(4) A judge shall manage the judge's investments and other financial interests to minimize the number of cases in which the judge is disqualified. As soon as the judge can do so without serious financial detriment, the judge shall dispose of investments and other financial interests that might require frequent disqualification.
(5) A judge shall not accept, and shall urge members of the judge's family residing in the judge's household* not to accept, a gift, bequest, favor, or loan from anyone except for:
(a) A gift incident to a public testimonial, books, tapes and other resource materials supplied by publishers on a complimentary basis for official use, or an invitation to the judge and the judge's spouse or guest to attend a bar-related function or an activity devoted to the improvement of the law,* the legal system, or the administration of justice;
(b) A gift, award, or benefit incident to the business, profession, or other separate activity of a spouse or other family member of a judge residing in the judge's household, including gifts, awards, and benefits for the use of both the spouse or other family member and the judge (as spouse or family member), provided the gift, award, or benefit reasonably could not be perceived as intended to influence the judge in the performance of judicial duties;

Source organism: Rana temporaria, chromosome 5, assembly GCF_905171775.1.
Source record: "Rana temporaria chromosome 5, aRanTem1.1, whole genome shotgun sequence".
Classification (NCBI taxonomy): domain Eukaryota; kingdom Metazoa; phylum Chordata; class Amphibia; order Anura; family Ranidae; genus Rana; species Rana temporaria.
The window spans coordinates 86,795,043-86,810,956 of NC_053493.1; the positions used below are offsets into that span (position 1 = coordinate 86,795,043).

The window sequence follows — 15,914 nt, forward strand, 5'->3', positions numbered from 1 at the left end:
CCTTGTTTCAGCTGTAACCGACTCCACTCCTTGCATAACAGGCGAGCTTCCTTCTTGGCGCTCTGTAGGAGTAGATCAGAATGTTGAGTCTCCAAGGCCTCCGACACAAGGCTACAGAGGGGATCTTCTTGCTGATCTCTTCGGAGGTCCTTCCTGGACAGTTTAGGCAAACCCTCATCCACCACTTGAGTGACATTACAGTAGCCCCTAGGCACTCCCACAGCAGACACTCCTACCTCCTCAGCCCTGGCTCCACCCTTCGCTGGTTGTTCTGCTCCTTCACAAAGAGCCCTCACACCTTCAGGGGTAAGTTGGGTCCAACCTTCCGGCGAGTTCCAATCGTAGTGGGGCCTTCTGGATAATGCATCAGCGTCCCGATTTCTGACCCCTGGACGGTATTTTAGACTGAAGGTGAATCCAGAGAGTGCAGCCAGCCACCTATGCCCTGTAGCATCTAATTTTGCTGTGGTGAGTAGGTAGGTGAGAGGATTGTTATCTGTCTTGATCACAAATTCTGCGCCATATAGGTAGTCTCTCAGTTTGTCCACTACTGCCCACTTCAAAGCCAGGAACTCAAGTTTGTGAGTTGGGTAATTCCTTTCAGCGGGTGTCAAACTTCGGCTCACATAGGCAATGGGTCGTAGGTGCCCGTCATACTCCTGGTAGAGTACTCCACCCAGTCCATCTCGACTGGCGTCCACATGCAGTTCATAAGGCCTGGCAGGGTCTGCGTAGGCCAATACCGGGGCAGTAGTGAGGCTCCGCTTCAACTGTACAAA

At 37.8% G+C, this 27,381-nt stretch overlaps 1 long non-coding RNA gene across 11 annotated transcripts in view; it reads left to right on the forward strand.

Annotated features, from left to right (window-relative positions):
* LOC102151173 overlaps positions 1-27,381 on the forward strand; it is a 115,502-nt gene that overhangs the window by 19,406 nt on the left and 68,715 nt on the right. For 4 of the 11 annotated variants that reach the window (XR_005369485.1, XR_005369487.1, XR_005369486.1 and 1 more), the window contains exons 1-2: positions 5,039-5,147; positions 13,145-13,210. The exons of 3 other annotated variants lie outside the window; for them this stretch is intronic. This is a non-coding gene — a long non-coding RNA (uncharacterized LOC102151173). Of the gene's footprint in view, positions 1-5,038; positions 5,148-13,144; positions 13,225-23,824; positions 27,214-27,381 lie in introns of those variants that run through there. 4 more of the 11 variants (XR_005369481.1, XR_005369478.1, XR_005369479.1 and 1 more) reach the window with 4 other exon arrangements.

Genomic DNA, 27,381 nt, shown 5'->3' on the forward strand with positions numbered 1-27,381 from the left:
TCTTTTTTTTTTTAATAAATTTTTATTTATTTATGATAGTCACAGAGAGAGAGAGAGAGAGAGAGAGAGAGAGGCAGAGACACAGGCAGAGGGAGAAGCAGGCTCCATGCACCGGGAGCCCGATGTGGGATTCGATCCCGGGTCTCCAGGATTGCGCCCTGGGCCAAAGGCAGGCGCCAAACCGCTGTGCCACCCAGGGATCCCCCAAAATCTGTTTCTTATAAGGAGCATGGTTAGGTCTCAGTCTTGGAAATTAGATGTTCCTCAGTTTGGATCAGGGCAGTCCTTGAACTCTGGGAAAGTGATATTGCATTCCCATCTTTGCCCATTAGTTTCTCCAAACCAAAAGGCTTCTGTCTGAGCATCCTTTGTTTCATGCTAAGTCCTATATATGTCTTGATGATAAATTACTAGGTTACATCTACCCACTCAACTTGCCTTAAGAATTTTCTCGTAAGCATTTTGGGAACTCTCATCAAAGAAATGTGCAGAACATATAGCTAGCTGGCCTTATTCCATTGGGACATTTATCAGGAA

(c) Ordinary social hospitality;
(d) A gift from a relative or friend, for a special occasion such as a wedding, anniversary, or birthday, if the gift is fairly commensurate with the occasion and the relationship;
(e) A gift, bequest, favor, or loan from a relative or close personal friend whose appearance or interest in a case would in any event require disqualification under section 3E;
(f) A loan from a lending institution in its regular course of business on the same terms generally available to persons who are not judges;
(g) A scholarship or fellowship awarded on the same terms and based on the same criteria applied to other applicants; or